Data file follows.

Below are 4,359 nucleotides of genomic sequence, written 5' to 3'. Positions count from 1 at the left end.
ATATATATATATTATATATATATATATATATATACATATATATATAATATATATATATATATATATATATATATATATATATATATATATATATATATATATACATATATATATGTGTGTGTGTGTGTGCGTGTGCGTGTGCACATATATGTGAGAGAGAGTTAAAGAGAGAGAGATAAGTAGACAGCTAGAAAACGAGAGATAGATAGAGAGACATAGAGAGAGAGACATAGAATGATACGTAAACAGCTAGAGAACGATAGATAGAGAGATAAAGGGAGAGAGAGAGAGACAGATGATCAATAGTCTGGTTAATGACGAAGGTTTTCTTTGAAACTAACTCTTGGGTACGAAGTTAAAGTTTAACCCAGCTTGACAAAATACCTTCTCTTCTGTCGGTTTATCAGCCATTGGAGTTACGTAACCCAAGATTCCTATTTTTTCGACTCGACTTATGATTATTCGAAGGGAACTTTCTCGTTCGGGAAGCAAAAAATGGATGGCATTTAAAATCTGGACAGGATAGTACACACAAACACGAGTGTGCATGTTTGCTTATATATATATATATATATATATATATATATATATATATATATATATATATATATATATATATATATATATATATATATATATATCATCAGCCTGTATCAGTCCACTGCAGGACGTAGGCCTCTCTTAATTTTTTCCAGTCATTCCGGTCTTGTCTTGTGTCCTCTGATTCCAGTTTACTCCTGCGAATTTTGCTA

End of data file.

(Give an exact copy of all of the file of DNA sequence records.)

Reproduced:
Below are 4,359 nucleotides of genomic sequence, written 5' to 3'. Positions count from 1 at the left end.
ATATATATATATTATATATATATATATATATATACATATATATATAATATATATATATATATATATATATATATATATATATATATATATATATATATATATACATATATATATGTGTGTGTGTGTGTGCGTGTGCGTGTGCACATATATGTGAGAGAGAGTTAAAGAGAGAGAGATAAGTAGACAGCTAGAAAACGAGAGATAGATAGAGAGACATAGAGAGAGAGACATAGAATGATACGTAAACAGCTAGAGAACGATAGATAGAGAGATAAAGGGAGAGAGAGAGAGACAGATGATCAATAGTCTGGTTAATGACGAAGGTTTTCTTTGAAACTAACTCTTGGGTACGAAGTTAAAGTTTAACCCAGCTTGACAAAATACCTTCTCTTCTGTCGGTTTATCAGCCATTGGAGTTACGTAACCCAAGATTCCTATTTTTTCGACTCGACTTATGATTATTCGAAGGGAACTTTCTCGTTCGGGAAGCAAAAAATGGATGGCATTTAAAATCTGGACAGGATAGTACACACAAACACGAGTGTGCATGTTTGCTTATATATATATATATATATATATATATATATATATATATATATATATATATATATATATATATATATATATATATATATATATATCATCAGCCTGTATCAGTCCACTGCAGGACGTAGGCCTCTCTTAATTTTTTCCAGTCATTCCGGTCTTGTCTTGTGTCCTCTGATTCCAGTTTACTCCTGCGAATTTTGCTA